The Centre on Saturday opened a new window for the sale of electoral bonds from December 5 to December 12.
The decision came nearly a month after it had amended the rules of the electoral bonds scheme on November 7 to allow its sale for 15 extra days during the years when elections are due in states and Union Territories.
The Centre then made use of the amendment to open a window for the sale of electoral bonds from November 9 to November 15, ahead of the elections in Himachal Pradesh and Gujarat. The announcement made on Saturday also coincides with the second phase of the Gujarat Assembly elections scheduled to be held on December 5.
Electoral bonds are monetary instruments that citizens or corporate groups can buy from a bank and give to a political party, which is then free to redeem for money. The Centre had first introduced electoral bonds in January 2018.
The bonds are available for purchase for a period of 10 days in the months of January, April, July and October. An additional 30 days window is allowed in the years of general elections.
Activists and non-governmental organisations have questioned the transparency of the bonds as no one is required to declare their purchase of these interest-free bonds and political parties do not need to show the source of the money.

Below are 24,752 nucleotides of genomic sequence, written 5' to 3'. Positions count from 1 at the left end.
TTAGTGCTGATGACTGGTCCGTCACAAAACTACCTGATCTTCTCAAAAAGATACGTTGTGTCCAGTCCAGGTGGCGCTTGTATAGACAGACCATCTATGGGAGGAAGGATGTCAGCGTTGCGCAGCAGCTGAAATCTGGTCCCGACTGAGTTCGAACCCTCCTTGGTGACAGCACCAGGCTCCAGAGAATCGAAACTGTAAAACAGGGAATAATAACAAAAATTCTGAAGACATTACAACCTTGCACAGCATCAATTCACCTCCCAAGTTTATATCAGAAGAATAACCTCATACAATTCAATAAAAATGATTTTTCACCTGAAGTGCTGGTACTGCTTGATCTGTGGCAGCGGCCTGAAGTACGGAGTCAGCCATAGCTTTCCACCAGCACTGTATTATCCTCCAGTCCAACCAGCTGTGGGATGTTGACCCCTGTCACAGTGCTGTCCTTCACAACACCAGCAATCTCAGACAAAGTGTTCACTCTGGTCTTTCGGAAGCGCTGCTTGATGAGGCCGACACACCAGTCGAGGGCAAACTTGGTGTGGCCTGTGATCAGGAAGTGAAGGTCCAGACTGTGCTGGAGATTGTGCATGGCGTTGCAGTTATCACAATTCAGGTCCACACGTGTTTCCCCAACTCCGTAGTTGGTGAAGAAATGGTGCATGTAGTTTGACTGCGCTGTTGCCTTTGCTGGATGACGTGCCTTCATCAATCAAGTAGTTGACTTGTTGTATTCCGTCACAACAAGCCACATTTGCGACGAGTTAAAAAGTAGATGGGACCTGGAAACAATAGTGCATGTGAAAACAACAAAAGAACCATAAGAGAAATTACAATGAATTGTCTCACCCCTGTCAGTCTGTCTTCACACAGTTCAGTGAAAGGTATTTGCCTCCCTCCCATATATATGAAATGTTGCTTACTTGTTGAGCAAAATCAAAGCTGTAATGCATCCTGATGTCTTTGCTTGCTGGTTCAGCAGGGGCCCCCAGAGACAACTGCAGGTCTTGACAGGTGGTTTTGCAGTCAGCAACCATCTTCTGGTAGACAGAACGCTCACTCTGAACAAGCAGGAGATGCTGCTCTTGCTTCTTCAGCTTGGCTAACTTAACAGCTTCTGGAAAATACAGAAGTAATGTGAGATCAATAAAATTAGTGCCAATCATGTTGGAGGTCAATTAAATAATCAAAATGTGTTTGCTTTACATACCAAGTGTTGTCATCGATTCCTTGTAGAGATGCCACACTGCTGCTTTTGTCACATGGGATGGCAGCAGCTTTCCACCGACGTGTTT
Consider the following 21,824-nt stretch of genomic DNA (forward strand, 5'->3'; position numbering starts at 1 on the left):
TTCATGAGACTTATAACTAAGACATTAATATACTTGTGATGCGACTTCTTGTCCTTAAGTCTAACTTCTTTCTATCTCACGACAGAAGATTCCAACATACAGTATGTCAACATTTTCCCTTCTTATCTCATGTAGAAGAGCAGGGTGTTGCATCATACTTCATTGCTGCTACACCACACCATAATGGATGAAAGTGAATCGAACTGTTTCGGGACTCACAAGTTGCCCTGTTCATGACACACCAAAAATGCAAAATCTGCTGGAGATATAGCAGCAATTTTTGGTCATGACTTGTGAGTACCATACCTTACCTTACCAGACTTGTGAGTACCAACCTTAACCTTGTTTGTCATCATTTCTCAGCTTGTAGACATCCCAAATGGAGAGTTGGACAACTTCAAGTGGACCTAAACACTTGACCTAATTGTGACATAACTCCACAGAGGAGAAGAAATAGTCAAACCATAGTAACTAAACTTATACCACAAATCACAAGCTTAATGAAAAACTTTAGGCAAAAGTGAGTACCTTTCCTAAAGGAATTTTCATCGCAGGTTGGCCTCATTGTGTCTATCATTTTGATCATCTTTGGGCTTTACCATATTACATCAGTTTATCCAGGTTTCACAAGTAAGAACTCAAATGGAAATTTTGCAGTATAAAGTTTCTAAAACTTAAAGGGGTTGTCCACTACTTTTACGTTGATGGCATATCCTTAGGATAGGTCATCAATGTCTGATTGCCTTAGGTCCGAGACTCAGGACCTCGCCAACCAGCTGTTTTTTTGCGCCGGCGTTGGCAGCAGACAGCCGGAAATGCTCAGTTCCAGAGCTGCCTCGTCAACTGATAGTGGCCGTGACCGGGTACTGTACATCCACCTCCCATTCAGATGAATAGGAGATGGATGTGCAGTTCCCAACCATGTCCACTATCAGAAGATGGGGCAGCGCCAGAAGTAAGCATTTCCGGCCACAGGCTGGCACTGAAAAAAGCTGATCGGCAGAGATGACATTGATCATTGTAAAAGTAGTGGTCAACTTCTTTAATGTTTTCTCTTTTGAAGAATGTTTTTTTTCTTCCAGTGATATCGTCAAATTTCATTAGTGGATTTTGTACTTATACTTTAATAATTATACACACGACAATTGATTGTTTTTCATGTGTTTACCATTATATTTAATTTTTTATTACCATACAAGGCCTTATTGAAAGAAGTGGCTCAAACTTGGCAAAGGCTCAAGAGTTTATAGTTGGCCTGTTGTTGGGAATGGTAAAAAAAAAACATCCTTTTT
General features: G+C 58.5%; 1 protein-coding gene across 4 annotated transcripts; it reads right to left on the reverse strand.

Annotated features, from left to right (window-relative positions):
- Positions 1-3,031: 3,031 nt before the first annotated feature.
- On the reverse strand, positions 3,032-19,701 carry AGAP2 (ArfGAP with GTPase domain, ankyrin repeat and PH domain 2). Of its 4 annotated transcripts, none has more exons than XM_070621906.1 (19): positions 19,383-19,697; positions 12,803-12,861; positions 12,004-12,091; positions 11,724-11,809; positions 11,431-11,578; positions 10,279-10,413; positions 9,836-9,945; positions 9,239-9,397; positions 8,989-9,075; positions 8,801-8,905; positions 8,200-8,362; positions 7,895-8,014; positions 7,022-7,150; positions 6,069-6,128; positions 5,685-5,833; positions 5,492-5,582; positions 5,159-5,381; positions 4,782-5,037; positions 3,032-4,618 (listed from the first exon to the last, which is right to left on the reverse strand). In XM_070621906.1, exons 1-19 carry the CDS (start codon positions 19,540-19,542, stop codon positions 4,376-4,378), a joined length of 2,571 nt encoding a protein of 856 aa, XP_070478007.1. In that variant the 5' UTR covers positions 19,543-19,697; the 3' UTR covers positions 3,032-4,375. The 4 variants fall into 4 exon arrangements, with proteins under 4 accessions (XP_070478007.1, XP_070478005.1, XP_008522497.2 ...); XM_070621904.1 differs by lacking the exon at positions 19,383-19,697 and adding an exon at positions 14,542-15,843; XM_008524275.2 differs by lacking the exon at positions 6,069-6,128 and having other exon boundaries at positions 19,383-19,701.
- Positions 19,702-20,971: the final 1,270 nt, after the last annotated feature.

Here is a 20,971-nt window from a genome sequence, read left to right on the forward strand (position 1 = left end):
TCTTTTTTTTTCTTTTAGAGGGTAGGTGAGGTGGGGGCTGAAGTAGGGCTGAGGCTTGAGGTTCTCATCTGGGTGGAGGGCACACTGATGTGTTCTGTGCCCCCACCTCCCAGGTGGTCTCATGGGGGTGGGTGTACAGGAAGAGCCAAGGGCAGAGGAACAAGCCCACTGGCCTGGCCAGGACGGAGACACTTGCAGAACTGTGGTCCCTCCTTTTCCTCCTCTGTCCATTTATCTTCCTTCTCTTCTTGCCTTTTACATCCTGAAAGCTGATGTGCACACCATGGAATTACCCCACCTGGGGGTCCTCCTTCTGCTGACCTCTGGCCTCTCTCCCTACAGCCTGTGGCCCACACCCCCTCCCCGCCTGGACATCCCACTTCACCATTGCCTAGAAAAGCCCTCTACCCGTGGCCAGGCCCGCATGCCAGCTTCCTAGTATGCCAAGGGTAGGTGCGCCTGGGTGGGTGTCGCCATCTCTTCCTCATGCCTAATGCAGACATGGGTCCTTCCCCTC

However, the government has reasoned that the money is unlikely to be “black” since it has to be given by cheque.
On November 22, Congress leader Jaya Thakur challenged the government’s move to open the additional 15-day window for the sale of electoral bonds in November in the Supreme Court.
A bench of Chief Justice DY Chandrachud and Justices Hima Kohli and JB Pardiwala had said it would hear the petition along with other pending pleas challenging the electoral bond scheme on December 6.
Petitions against the scheme have been filed by two non-governmental organisations – Association for Democratic Reforms and Common Cause. The petitioners questioned why the government introduced the scheme through a Money Bill, thus bypassing the Rajya Sabha.